Why does it seem that those who tend to quaff large quantities of beer are the ones blessed with large girths, or as it is colloquially referred to – a “beer belly”. This phenomena, a popular term for abdominal obesity, is also known as a potbelly, beer gut or beer pot. The terms stem from the tendency of habitual drinkers to develop a protruding belly over time. But is beer really the cause of a beer belly?
In actual fact there is no scientific evidence to support the claim that beer in particular causes any kind of obesity. Just pop down to your local and you may observe that beer drinkers come in all sizes and shapes. There are as many beer drinkers with athletic builds, as there are without. However a beer belly is much more likely in people who lead sedentary lives than those who do physical work.
So what really causes men, and some women, to develop the infamous paunch? As we all know, it is not only beer drinkers that have an extended waistline. Any excess of calories — whether from alcohol, sugary beverages, or oversized portions of food — can increase belly fat. Alcohol does appear to have a particular relationship with belly fat however, as when consumed it is easier for the body to burn this as fuel. Additionally, beer is often held to be the culprit as it is the ease of drinking beer that is part of the problem. For example, when was the last time you were able to drink the equivalent amount of water as beer in a typical drinking session? Alcohol can also increase your appetite, and that curry you grabbed after the pub, rather than the celery stick you ought to have, just adds to the calorie overload.
It is not only beer that causes a pot belly
Drinking large amounts of sugary drinks is also associated with significantly more belly fat and wider waistlines. There’s some evidence that the fructose content of the drink is to blame. Soda, or soft drink, contains fructose, or High Fructose Corn Syrup (HFCS) which is the high calorie creation that is easy to over consume. A study in the journal “Obesity” found that drinking sugary drinks was associated with an accumulation of more belly fat than the control group who drank water. Soda, and not beer, might be part of your belly expansion problem.
Even smoking has an influence!
Often smoking goes hand in hand with alcohol and can be a common trait in bigger bellied people, and has also been shown to cause smokers to store fat around their middle. Smoking is known to suppress hunger, but a 2012 study published by “PLoS One” found that smokers had more belly fat than their non-smoking counterparts. A further study demonstrated that by quitting smoking, a small reduction in excess belly fat was observed.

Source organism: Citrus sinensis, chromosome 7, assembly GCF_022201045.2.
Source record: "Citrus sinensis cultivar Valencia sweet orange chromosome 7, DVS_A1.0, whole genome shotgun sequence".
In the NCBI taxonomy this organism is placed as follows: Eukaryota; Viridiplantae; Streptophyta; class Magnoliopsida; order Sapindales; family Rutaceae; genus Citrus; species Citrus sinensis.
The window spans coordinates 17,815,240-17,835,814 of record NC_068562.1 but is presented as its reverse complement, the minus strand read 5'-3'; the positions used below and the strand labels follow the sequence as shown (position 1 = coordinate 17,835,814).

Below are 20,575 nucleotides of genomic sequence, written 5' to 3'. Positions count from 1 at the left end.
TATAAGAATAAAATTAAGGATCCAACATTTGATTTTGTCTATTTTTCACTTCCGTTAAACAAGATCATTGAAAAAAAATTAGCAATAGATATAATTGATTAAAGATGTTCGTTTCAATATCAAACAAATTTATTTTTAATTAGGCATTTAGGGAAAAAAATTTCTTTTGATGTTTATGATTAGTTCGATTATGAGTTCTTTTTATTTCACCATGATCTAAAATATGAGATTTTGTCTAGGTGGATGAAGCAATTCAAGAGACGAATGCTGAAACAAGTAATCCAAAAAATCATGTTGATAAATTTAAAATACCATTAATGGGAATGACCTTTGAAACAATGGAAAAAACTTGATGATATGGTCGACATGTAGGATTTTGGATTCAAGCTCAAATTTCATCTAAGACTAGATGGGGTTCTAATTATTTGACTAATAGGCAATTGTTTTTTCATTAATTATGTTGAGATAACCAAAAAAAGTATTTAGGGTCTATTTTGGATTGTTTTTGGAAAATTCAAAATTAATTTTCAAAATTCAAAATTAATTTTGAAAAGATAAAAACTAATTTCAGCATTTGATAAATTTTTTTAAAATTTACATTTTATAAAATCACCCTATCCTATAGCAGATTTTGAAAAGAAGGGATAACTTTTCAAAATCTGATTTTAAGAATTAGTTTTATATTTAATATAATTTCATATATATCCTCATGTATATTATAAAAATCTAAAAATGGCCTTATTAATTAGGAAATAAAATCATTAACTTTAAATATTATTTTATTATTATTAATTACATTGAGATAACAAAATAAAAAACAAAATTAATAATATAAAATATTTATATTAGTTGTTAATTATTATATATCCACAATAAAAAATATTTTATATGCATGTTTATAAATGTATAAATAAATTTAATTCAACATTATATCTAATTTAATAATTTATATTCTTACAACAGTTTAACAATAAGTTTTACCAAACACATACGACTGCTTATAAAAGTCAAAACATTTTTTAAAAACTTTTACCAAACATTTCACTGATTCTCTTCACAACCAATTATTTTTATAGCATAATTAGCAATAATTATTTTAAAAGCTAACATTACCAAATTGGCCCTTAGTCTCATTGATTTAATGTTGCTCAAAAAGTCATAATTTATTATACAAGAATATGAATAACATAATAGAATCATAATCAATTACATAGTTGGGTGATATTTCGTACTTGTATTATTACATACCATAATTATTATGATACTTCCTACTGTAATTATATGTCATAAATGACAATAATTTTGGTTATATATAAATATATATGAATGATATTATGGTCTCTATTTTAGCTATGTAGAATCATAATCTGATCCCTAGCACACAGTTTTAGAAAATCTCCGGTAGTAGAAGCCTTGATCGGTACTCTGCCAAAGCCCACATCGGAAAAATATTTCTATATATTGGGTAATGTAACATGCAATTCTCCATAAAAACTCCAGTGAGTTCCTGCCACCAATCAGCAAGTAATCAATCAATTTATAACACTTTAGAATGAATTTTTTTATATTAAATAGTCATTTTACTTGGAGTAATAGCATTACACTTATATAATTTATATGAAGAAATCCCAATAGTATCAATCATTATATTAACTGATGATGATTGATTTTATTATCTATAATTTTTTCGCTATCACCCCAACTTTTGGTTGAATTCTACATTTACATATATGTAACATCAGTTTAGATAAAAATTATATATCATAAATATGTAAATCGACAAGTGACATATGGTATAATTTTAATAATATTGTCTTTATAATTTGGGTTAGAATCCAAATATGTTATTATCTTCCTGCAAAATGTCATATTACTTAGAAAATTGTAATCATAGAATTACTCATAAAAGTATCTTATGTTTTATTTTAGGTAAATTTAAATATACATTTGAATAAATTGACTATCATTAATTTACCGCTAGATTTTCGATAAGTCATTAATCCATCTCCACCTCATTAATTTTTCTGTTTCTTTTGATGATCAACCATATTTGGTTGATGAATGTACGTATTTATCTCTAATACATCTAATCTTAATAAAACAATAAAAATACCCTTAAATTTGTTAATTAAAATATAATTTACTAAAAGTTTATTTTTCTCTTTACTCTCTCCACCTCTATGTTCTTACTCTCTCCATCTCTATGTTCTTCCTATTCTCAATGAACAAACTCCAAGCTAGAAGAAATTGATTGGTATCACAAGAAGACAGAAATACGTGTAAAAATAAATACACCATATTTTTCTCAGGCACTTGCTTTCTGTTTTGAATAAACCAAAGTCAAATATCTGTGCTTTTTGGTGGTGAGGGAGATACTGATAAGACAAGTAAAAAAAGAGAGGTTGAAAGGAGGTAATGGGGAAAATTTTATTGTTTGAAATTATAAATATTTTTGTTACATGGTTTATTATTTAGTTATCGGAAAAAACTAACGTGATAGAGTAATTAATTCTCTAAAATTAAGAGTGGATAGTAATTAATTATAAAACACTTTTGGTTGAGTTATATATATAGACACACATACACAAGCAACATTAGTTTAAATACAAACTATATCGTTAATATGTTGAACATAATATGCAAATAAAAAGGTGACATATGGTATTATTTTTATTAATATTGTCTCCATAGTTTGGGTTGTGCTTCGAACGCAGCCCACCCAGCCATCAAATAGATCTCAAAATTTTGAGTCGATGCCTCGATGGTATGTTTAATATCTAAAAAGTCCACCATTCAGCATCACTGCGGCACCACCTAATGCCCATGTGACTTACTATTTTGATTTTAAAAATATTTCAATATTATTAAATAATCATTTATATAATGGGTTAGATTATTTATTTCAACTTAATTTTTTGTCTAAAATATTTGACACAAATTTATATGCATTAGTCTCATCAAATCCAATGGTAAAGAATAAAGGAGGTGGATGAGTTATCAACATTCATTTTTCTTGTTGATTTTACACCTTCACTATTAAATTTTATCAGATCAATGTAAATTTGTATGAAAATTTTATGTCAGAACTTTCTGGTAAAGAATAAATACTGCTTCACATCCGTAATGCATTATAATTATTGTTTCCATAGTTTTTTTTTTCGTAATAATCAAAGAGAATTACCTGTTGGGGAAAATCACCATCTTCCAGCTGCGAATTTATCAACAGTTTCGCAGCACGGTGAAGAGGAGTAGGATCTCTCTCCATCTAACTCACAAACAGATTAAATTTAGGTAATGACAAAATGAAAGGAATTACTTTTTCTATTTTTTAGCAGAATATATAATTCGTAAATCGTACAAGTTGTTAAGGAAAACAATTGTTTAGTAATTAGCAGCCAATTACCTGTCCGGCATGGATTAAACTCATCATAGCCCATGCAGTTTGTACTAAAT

What’s wrong with a beer gut anyway?
You may not gain weight as a result of smoking, but any fat you do have does more than reduce your chances of winning that he-man competition. There are two types of belly fat. The visceral fat found deep within the abdominal cavity, the solid “beer gut”, and the subcutaneous fat (the kind under the skin) that you can grab. This visceral fat surrounds the internal organs and excretes inflammatory chemicals. This is more dangerous than the extra pounds carried on the thighs or hips. Visceral fat is linked to diabetes, cardiovascular disease, high blood pressure and higher mortality.
Why does fat collect in the belly?
Your body stores extra calories as fat, and where this is stored is partly determined by your age and sex. While there are some women who may sport a pot belly, it is more common in men. This is because women tend to store the extra calories they take in, as subcutaneous fat in their arms, thighs, and buttocks, as well as their bellies. Men on the other hand, having less subcutaneous fat, store more in their bellies. Beer bellies also tend to be more prominent in older people because as you get older, your calorie needs go down, you often become less active, and you tend to gain weight easier.
Losing Your Belly
There is no magical way to reduce belly fat other than the proven method of cutting calories and increasing activity. Special “belly fat” diets won’t trim your belly faster! I personally promote a non-obsessive approach to diets and health. I believe we need to not only try to maintain a healthy lifestyle but also need to enjoy the life we have. Food and alcohol have, for many of us, an important social context. For many having a few beers at the pub as a social event or to maintain contact with friends is an important element of our life. Like everything though, it is something that many of us need to monitor to ensure it is still a healthy activity!
Drinking less alcohol, or drinking light beers, will help but so will drinking less soda and being mindful of the other high calorie foods that you eat. Finding an alternate social setting to the pub when meeting up with friends will also help in lessening the amount of alcohol consumed. If that is difficult to manage, having a glass of water between beers can make a difference too, a will making sure you have a healthy meal before going out so you will not feel like drinking too much. The extra exercise in walking or cycling to the bar will help somewhat, but sorry to say that doing sit-ups or crunches will not reduce your belly fat – they may help hold it in but will not get rid of it.
Finally however the good news is that once you start to cut down and begin to lose some of that extra padding, it tends to disappear from the belly first, with visceral fat breaking down faster than other fat.
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